Longing for Nostalgia

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Princesses and Zombies: Halloween Isn’t Just For Children

Macabre images remind us of the ambiguity of death and its aftermath.

Most of those dressed in costume for Halloween are children, but the holiday isn’t just for kids. While most children enjoy the fun of spooky decorations, parties, dressing up, and accumulating candy, traditional trappings of the holiday can serve different psychological functions for young and old. The blend of beautiful, humorous, horrific and heroic  Halloween imagery reflects the tension inherent in a holiday that celebrates conflicting emotions. 

Despite the potential for scaring the youngest children, images of death—skeletons, ghosts, monsters, devils and tombstones—can also help them come to terms with confronting their fear of the unknown. We help them overcome their fear by pairing the images with happier fare, including pumpkins, hayrides, parties and candy. Other holidays are characterized by unambiguous positive images and experiences, such as Christmas reindeer and snowmen, presents and Santa Claus. The absence of conflicting emotion provides no motivation for distinguishing between fantasy and reality. Scary constructs encourage young children to find certainty that witches, vampires and ghouls are not real. The experience of taking off the mask and putting the costume away is a convincing demonstration of distinguishing the fake from the genuine.

That young children most often choose the good is obvious. The most popular costumes for the youngest children reflect their love for the ideal. They choose to be princesses, superheroes, or their favorite animal or fictional character. Such pretend enables children to try on different identities, different visions of what they might want to be, without the commitment adulthood will one day impose. The experience of assuming temporary identities also grants children a sense of control, if only briefly, in contrast to their lack of control in a world that is very hard to understand.

The most popular costumes chosen by adults, on the other hand, reflect satire, sexuality, and macabre representations of witches, zombies, and vampires. Having resolved reality-testing confusions of childhood, adults can relive the joy of the experience by extending it to their children and by re-entering it on a more mature level. The darker interests that are appealing to adults are evident in the resurgence of popularity of zombie themes in films, television shows, and video games. The Walking Dead, Grimm, World War Z, In the Flesh, The Returned, and Zombie Night are recent examples of the zombie genre that has grown in popularity since the 1968 film Night of the Living Dead.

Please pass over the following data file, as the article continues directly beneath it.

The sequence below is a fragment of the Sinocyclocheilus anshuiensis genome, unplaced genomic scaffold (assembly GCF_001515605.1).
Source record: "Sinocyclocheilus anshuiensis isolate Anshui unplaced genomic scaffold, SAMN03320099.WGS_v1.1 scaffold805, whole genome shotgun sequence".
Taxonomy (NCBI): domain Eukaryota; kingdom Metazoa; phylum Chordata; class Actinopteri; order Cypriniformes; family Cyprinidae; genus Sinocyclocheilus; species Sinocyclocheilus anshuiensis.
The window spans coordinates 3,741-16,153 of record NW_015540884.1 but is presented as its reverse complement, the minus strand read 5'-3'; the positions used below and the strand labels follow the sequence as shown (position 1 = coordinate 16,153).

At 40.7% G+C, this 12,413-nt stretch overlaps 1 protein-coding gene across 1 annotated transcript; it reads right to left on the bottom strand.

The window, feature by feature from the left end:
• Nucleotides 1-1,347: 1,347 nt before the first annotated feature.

In young children, the unknown they fear can take form in their imagination as monsters, goblins and ghouls. In adults, the unknown that is feared defies imagination. The unknown of greatest interest, because it is unknowable and inevitable, is death and its aftermath. Although belief varies across religious affiliation groups, at least three quarters of Americans believe that life continues after death. More sophisticated medical techniques have enabled more people to spend longer periods of time suspended between life and death before being resuscitated to rejoin the living. Interest has grown in accounts of continued consciousness following clinical death, or near-death experiences (NDEs). As affiliation with organized religion has weakened, uncertainty about the meaning and nature of death and beyond has increased. A growing number of older Americans, especially Baby Boomers, have begun organizing gatherings to discuss issues surrounding death, usually considered a taboo subject. Referred to as Death Dinners, Death Parties, or Death Cafes, the get-togethers allow attendees to explore serious concerns about death and dying.

Within this cultural context, the image of the walking dead encapsulates our greatest fears. Assuming death is the final exit from this world leaves the question of whether or not life survives the end of the body. The possibility of the dead returning, however, houses even deeper fears. According to a YouGov Omnibus survey taken during May, 2013, 14% of Americans believe there is at least a small chance of a zombie apocalypse actually happening. Other surveys suggest that nearly half of Americans believe that the dead can return as ghosts or apparitions. While belief in a ghostly encounter can be comforting to someone hoping for reunion with a loved one, the possibility of an unwanted visitor can be terrifying. When images of the uninvited are cloaked in rotting bodies, the imagination ignites emotional responses that expose the darkest of human reactions. Zombies free us to unleash unmitigated anger, hostility and aggression. There is no need or possibility for forgiveness, mercy, compassion, redemption or guilt. It can be unsettling to realize that we have the capacity for unrestrained destruction. In a culture ever more willing to deny the existence of God, even more frightening is the possibility that the assumption of absolute finality might be wrong. We are most afraid of letting the supernatural into our lives, and zombies confront us with the ultimate threat—that of immortal evil. After all, you can’t kill what is already dead.

Krystine Batcho, Ph.D., is a professor at Le Moyne College in Syracuse, New York.

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